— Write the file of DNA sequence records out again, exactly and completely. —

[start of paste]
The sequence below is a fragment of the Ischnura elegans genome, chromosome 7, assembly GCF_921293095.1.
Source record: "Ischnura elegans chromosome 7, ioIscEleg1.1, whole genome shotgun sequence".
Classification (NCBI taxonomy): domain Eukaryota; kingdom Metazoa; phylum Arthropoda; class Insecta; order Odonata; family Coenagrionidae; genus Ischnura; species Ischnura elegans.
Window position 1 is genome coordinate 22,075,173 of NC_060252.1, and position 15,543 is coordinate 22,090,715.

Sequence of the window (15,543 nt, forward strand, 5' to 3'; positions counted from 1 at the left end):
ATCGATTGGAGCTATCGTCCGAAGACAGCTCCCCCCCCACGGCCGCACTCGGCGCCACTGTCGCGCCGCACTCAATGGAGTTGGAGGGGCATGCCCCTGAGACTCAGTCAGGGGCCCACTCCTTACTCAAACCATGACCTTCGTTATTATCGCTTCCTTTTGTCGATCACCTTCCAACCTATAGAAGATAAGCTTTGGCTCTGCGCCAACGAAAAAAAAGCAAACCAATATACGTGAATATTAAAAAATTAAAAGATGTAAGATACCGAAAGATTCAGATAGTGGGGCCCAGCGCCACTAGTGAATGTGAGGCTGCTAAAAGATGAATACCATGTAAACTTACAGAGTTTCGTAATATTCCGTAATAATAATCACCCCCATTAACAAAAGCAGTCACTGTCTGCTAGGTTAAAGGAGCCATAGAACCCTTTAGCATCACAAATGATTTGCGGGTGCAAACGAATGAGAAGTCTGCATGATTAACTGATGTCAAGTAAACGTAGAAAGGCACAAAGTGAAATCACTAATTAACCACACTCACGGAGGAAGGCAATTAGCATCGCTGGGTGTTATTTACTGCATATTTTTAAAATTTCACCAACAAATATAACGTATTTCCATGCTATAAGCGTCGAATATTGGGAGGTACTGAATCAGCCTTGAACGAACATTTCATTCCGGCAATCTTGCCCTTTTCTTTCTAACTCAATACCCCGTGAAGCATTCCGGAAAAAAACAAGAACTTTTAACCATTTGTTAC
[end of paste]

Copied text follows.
The sequence below is a fragment of the Ischnura elegans genome, chromosome 7, assembly GCF_921293095.1.
Source record: "Ischnura elegans chromosome 7, ioIscEleg1.1, whole genome shotgun sequence".
Classification (NCBI taxonomy): domain Eukaryota; kingdom Metazoa; phylum Arthropoda; class Insecta; order Odonata; family Coenagrionidae; genus Ischnura; species Ischnura elegans.
Window position 1 is genome coordinate 22,075,173 of NC_060252.1, and position 15,543 is coordinate 22,090,715.

Sequence of the window (15,543 nt, forward strand, 5' to 3'; positions counted from 1 at the left end):
ATCGATTGGAGCTATCGTCCGAAGACAGCTCCCCCCCCACGGCCGCACTCGGCGCCACTGTCGCGCCGCACTCAATGGAGTTGGAGGGGCATGCCCCTGAGACTCAGTCAGGGGCCCACTCCTTACTCAAACCATGACCTTCGTTATTATCGCTTCCTTTTGTCGATCACCTTCCAACCTATAGAAGATAAGCTTTGGCTCTGCGCCAACGAAAAAAAAGCAAACCAATATACGTGAATATTAAAAAATTAAAAGATGTAAGATACCGAAAGATTCAGATAGTGGGGCCCAGCGCCACTAGTGAATGTGAGGCTGCTAAAAGATGAATACCATGTAAACTTACAGAGTTTCGTAATATTCCGTAATAATAATCACCCCCATTAACAAAAGCAGTCACTGTCTGCTAGGTTAAAGGAGCCATAGAACCCTTTAGCATCACAAATGATTTGCGGGTGCAAACGAATGAGAAGTCTGCATGATTAACTGATGTCAAGTAAACGTAGAAAGGCACAAAGTGAAATCACTAATTAACCACACTCACGGAGGAAGGCAATTAGCATCGCTGGGTGTTATTTACTGCATATTTTTAAAATTTCACCAACAAATATAACGTATTTCCATGCTATAAGCGTCGAATATTGGGAGGTACTGAATCAGCCTTGAACGAACATTTCATTCCGGCAATCTTGCCCTTTTCTTTCTAACTCAATACCCCGTGAAGCATTCCGGAAAAAAACAAGAACTTTTAACCATTTGTTAC